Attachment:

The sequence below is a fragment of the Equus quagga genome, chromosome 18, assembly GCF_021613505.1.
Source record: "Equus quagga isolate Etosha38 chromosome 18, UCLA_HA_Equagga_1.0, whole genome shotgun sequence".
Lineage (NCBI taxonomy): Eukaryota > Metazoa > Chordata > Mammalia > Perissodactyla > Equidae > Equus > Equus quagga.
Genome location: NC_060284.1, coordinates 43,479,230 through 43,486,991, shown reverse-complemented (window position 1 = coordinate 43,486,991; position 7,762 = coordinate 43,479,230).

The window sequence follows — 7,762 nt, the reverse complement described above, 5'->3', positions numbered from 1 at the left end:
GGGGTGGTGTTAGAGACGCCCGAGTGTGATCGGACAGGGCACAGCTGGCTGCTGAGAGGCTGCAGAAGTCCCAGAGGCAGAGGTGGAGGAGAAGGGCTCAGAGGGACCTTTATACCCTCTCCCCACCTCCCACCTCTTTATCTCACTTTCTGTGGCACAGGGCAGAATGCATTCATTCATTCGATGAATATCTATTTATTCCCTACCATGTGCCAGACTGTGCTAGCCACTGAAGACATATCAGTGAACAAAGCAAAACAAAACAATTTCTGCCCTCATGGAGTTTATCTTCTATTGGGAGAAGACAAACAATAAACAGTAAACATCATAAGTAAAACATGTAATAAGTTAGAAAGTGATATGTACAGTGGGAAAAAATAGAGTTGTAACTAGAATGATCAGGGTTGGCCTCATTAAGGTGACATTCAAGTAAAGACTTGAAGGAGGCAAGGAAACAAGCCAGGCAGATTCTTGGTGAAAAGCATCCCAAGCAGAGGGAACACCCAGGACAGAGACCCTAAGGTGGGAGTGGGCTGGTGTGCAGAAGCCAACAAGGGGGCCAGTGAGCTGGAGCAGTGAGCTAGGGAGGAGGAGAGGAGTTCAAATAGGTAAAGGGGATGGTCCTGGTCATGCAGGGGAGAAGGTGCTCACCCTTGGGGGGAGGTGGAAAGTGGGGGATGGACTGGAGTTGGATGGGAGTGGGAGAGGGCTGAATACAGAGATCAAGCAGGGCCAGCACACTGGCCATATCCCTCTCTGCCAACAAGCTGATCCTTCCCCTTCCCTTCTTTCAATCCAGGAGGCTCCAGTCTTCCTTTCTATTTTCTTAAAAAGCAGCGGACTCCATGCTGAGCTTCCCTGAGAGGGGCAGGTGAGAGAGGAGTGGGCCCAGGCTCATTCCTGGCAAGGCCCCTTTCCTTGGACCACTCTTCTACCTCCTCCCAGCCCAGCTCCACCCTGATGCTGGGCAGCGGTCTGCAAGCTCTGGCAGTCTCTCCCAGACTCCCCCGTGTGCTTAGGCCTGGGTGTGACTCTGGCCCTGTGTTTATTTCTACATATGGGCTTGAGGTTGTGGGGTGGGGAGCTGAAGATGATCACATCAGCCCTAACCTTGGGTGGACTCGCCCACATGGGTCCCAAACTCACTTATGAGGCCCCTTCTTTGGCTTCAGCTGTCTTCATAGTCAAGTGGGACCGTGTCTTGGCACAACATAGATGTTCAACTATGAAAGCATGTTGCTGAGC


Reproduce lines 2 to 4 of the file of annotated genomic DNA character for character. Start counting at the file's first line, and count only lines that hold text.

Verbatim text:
Source record: "Equus quagga isolate Etosha38 chromosome 18, UCLA_HA_Equagga_1.0, whole genome shotgun sequence".
Lineage (NCBI taxonomy): Eukaryota > Metazoa > Chordata > Mammalia > Perissodactyla > Equidae > Equus > Equus quagga.
Genome location: NC_060284.1, coordinates 43,479,230 through 43,486,991, shown reverse-complemented (window position 1 = coordinate 43,486,991; position 7,762 = coordinate 43,479,230).